Phil Oram, Regional Director, Crown Workspace
Phil Oram, Regional Director, Crown Workspace

Member Article

Six benefits of moving to an out-of-city-centre office

Why decentralisation is a new trend for UK businesses

For as long as most people can remember, big business has been based in city centres but now, thanks in part to the pandemic, there is growing evidence that things are about to change.

Decentralisation is one of the buzz words in commercial relocations and in boardrooms across the country as companies consider whether to move out.

Hundreds of global companies are currently squeezed into London’s square mile where you cannot build out but you can build up – and regions such Birmingham, Manchester, Leeds, Glasgow and Edinburgh have followed suit.

But in a post-pandemic world, and at a time when major cities are going into lockdowns, is business in a skyscraper really the future?

Already some are on the move - or creating a new hub-and-spokes system in which regional spokes change the practice of cramming everyone into a central headquarters.

Popular areas include the outskirts of London such as Hertfordshire or Surrey, coastal cities such Brighton and smaller university cities such as Cambridge or Oxford.

Here are six major advantages of moving your business out of the city centre according to Phil Oram, Regional Director at workplace experts Crown Workspace, a company which specialises in helping organisations achieve sustainable and inspiring workspaces:

1 Financial savings because of cheaper rent – there’s no doubt that rent per square foot is considerably cheaper outside of the big cities, so even businesses which move to larger premises out of town may find it is still cheaper.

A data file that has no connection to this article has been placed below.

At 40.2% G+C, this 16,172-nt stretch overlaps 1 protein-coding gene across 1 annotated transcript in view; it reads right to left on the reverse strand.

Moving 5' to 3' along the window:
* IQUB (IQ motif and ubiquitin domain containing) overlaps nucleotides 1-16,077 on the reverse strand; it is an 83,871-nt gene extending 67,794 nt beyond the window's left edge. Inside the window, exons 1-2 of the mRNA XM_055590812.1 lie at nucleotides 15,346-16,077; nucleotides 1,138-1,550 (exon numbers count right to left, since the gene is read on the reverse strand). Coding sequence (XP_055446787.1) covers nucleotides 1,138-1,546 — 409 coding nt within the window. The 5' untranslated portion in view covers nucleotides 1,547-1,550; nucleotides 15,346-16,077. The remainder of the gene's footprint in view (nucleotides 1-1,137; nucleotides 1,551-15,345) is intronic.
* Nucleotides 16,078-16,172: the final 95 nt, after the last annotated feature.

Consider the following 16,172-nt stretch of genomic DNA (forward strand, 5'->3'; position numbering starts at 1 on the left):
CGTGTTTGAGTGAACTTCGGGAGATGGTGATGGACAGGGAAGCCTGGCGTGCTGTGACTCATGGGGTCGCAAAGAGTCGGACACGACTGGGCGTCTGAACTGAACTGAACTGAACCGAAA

2 More space, including outdoor space – the benefits of having more space in the current climate are obvious; it makes designing-in social distancing much easier. An office outside of the city centre is also more likely to come with outdoor space, which is so important for wellbeing, not just in terms of offering employees somewhere to get fresh air but also in terms of having a view from their window. Looking out over nature has been proven to have a positive effect on wellbeing and productivity at work.

3 Fewer storeys and therefore no lifts – one of the biggest issues for the glass-fronted skyscrapers in London during the pandemic has been the need to use lifts to reach the higher floors. Restrictions on how many people can use a lift at one time can lead to long queues, which in themselves are not good news for social distancing. In a low-rise out-of-town office, escalators and stairs can be a good alternative.

4 Less expensive to build or refurbish – building outside of city centres is undeniably cheaper and provides fewer logistical issues than getting cranes and trucks into inner London, for instance. Even better for the environment, however, is to find buildings which are already in situ and can be refurbished.

5 A chance to create regional hubs – moving away from the big city can encourage businesses to let go of out of an outmoded obsession with keeping all the best jobs for their central headquarters. This practice is one of the biggest reasons that people commute and refuse to move out of cities – because they feel working in a regional office will be less well paid and less prestigious. By spreading a business around regional hubs, senior staff can work close to home and not necessarily in London without losing out. It also strengthens regional economies and encourages local people to work locally and still achieve their ambitions.

6 An opportunity to reduce the length of the employee commute and embrace active travel - the UK has the longest commute in Europe at 54 minutes per day and this is bad news for employee health and work-life balance. Moving out of big city centres can make journey times shorter, even if the distance travelled for some employees will be longer. It also gives companies an opportunity to encourage and train local talent to reduce commute times even further in future. The Active Travel trend, encouraging people to cycle or walk to work, is easier to achieve in decentralised workplaces where cycle routes are less busy and less dangerous.

This was posted in Bdaily's Members' News section by Crown Workspace .

Enjoy the read? Get Bdaily delivered.

Sign up to receive our popular morning London email for free.

* Occasional offers & updates from selected Bdaily partners

Our Partners

Top Ten Most Read